• Application Note

Investigation of the Xevo TQ-S cronos System’s Robustness for the Determination of Acrylamide in Processed Potato Chips

Investigation of the Xevo TQ-S cronos System’s Robustness for the Determination of Acrylamide in Processed Potato Chips

  • Renata Jandova
  • Sara Stead
  • David Gordon
  • Waters Corporation
Potato chips closeup

Abstract

This application note shows the performance method for determination of acrylamide in processed foods by UPLC-MS/MS on an ACQUITY UPLC I-Class PLUS System coupled to the Xevo TQ-S cronos. Calibration characteristics, linearity, and sensitivity were all shown to be suitable for monitoring mitigation measures and checking compliance with EU benchmark levels for acrylamide in potato chips.

Benefits

Reliable, quantitative process for the routine analysis of contaminants in a processed food commodity that combines QuEChERS and SPE pass-through sample preparation for compliance with industry standards. Demonstrating robust performance in complex matrices and maximizing instrument uptime with minimal requirements for operator intervention over an extended analysis.

Introduction

The Xevo TQ-S cronos Triple Quadrupole Mass Spectrometer was developed as a reliable system for routine quantitative analysis, incorporating sample cone design elements that have been previously utilized in the ACQUITY QDa Mass Detector. As part of the reverse cone design, the narrowest restriction is in the center of the cone, whereas the entrance to the cone is comparatively wide (Figure 1). This design ensures that sample matrix and mobile phase buffer salts will not aggregate and block the orifice, therefore increasing the up-time of the instrument between cone cleans and providing reliable sensitivity with food matrices.

Conventional sample cone Figure 1. Conventional sample cone (A) and the reversed geometry sample cone design (B) and cross-sectional view of the reverse cone (C) showing the wider outer orifice (1.5 mm) and narrower inner cone regions (0.25 mm).

In addition to the reverse cone design, established technology also contributes to the robust performance of the Xevo TQ-S cronos, for example: 1) Orthogonal geometry ion source – this unique use of the dual orthogonal geometry enables efficient transmission of ions into the analyser at the same time as removing non-ionized materials (neutrals); 2) StepWave ion guide – the offaxis ion guide uses technology which removes neutral species and gas load, with the ion beam being actively extracted into a parallel “off axis” ion tunnel, which results in improved transmission to enable focusing into the analyzer, enhancing both sensitivity and robustness; 3) Collision cell technology – the use of travelling waves reduces the residence time of ions in the collision cell while further focusing the ion beam for improved performance, which enables rapid multi-component MRM data acquisition without loss in signal intensity while minimizing cross talk between adjacent MRM channels. Collision cell technology also ensures full compatibility with the high data acquisition rates required for high-quality, multi-component UPLC-MS/MS quantitative analysis.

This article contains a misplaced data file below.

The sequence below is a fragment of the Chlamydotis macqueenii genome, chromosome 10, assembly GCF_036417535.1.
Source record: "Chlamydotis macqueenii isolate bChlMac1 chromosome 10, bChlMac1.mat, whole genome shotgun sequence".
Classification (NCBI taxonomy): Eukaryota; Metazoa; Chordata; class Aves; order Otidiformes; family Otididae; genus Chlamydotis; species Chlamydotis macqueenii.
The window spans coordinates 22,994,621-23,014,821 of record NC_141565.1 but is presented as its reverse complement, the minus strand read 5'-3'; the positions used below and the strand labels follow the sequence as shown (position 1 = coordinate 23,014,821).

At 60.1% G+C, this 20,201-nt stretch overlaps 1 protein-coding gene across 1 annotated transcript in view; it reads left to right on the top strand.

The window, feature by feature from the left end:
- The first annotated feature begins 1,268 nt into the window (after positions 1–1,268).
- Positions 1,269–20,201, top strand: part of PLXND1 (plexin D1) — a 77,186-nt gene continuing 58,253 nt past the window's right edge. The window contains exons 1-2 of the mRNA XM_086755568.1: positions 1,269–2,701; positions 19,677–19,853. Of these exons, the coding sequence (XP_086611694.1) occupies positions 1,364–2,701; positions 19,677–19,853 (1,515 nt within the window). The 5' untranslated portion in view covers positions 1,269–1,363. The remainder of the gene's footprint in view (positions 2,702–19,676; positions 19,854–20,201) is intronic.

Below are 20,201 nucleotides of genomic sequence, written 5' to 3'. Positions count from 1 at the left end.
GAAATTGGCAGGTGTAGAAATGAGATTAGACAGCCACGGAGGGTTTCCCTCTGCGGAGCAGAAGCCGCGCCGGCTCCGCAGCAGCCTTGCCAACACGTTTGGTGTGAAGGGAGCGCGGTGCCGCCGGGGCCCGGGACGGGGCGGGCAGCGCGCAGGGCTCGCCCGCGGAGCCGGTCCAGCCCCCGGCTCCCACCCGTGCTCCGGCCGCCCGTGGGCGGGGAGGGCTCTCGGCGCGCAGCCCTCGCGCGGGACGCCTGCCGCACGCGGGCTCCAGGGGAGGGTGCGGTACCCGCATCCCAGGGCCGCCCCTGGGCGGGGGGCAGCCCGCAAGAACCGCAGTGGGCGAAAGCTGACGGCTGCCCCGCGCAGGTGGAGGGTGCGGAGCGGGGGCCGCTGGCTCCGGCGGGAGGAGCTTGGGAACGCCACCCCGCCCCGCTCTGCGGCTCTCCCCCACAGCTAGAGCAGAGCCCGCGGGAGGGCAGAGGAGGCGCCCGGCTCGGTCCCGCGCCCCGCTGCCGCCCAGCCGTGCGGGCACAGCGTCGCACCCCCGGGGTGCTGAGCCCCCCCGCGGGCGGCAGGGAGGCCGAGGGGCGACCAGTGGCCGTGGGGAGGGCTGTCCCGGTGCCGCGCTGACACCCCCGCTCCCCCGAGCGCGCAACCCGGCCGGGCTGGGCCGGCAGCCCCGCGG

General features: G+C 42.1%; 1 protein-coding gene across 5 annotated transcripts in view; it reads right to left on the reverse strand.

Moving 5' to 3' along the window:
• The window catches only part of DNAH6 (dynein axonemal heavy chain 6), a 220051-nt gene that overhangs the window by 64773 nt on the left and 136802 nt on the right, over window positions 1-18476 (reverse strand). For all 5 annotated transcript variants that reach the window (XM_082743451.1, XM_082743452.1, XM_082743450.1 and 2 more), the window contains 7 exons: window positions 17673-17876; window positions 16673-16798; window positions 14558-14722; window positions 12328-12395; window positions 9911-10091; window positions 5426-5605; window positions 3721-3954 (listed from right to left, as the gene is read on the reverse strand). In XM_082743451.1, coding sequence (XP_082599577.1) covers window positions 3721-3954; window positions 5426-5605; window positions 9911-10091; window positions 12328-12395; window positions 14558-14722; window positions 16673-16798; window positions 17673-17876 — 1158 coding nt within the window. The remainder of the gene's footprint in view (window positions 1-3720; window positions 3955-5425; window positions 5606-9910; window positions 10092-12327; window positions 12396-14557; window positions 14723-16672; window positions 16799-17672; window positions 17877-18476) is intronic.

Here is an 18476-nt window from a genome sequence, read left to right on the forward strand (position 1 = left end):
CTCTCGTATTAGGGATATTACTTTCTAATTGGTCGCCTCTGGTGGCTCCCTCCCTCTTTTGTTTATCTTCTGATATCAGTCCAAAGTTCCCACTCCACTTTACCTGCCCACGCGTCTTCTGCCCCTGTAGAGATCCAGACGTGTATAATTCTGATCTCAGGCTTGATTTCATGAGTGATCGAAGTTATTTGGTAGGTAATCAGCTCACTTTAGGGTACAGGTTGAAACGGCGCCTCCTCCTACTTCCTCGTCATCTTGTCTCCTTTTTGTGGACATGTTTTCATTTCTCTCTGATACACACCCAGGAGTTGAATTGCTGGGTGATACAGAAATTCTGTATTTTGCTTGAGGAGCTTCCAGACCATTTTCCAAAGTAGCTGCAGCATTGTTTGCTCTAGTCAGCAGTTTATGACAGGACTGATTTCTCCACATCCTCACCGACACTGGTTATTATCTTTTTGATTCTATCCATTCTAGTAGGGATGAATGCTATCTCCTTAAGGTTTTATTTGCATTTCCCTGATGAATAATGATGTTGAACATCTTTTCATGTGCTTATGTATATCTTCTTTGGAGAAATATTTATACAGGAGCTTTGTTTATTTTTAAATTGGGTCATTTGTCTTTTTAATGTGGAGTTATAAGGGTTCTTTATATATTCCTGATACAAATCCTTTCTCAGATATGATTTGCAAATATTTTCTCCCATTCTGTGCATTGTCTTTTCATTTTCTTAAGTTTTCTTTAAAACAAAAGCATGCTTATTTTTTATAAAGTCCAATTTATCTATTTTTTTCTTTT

A quantitative method for the determination of acrylamide was previously reported using the Xevo TQ-S micro System1 and was shown to be applicable for a range of processed foods, including potato chips, bread, coffee, and baby foods. Acrylamide is a low molecular weight, highly water-soluble, organic compound that forms from the naturally occurring constituents (asparagine and sugars) in certain foods when prepared at temperatures typically higher than 120 °C. It forms mainly in baked or fried carbohydraterich foods where raw materials contain its precursors, such as cereals, potatoes, and coffee beans. Here, we demonstrate that the Xevo TQ-S cronos, with the inclusion of an enhanced sample cleanup, is a reliable system for routine quantitative measurements of challenging analytes, such as acrylamide, in complex food matrices operating under typical conditions encountered in residuemonitoring laboratories.

Experimental

Sample preparation

Samples of processed, coarsely-ground, dehydrated potato chips, previously characterized using GC-MS and found to contain levels of acrylamide below the EU benchmark level2 (EU Regulation 2017/2158), were provided by a U.K.-based potato chip manufacturer.

Samples were extracted and cleaned up using the Waters Acrylamide UHPLC Enhanced Clean Up Kit (p/n: 176004423).

UPLC-MS/MS

UPLC system:

ACQUITY UPLC I-Class PLUS

Column:

ACQUITY UPLC HSS C18 SB, 100 Å, 1.8 μm, 2.1 × 100 mm) [p/n:186004119]

Mobile phase A:

Water with 0.1% formic acid (LC-MS-grade)

Mobile phase B:

Methanol (LC-MS-grade)

Flow rate:

0.2 mL/min

Injection volume:

5 μL (partial loop with needle overfill)

Column temp.:

30 °C

Sample temp.:

10 °C

Gradient:

Full gradient conditions available on request at https://www.waters.com/ waters/form.htm?id=135008043

MS instrument:

Xevo TQ-S cronos Triple Quadrupole

Ionization:

ESI+

Acquisition mode:

MRM

Capillary voltage:

+0.5 kV

Cone voltage:

20 V

Desolvation temp.:

600 °C

Desolvation gas flow:

1000 L/Hr

Source temp.:

150 °C

MRM transitions Table 1. MRM transitions for acrylamide and acrylamide-d3 internal standard.

The MRM transitions that showed the best selectivity were used. Data were acquired using MassLynx Software v4.2 and processed using the TargetLynx XS Application Manager. The optimum dwell time was set automatically using the Auto-Dwell function.

The following source parameters were optimized on the Xevo TQ-S cronos during the method setup phase in favor of enhanced measurement repeatability.

1) ESI probe positioning

For the reverse cone design, the ESI probe was found to optimize at close proximity to the outer cone (wider cone entrance region) for maximum signal intensity. Adjusting the probe position further away from the optimal signal intensity position was found to reduce signal intensity but gave overall improvements in S:N and linear dynamic range due to reduced charge competition effects.

Effect of ESI probe position in relation to the reverse cone design on signal intensity and S:N in potato chip extract Table 2. Effect of ESI probe position in relation to the reverse cone design on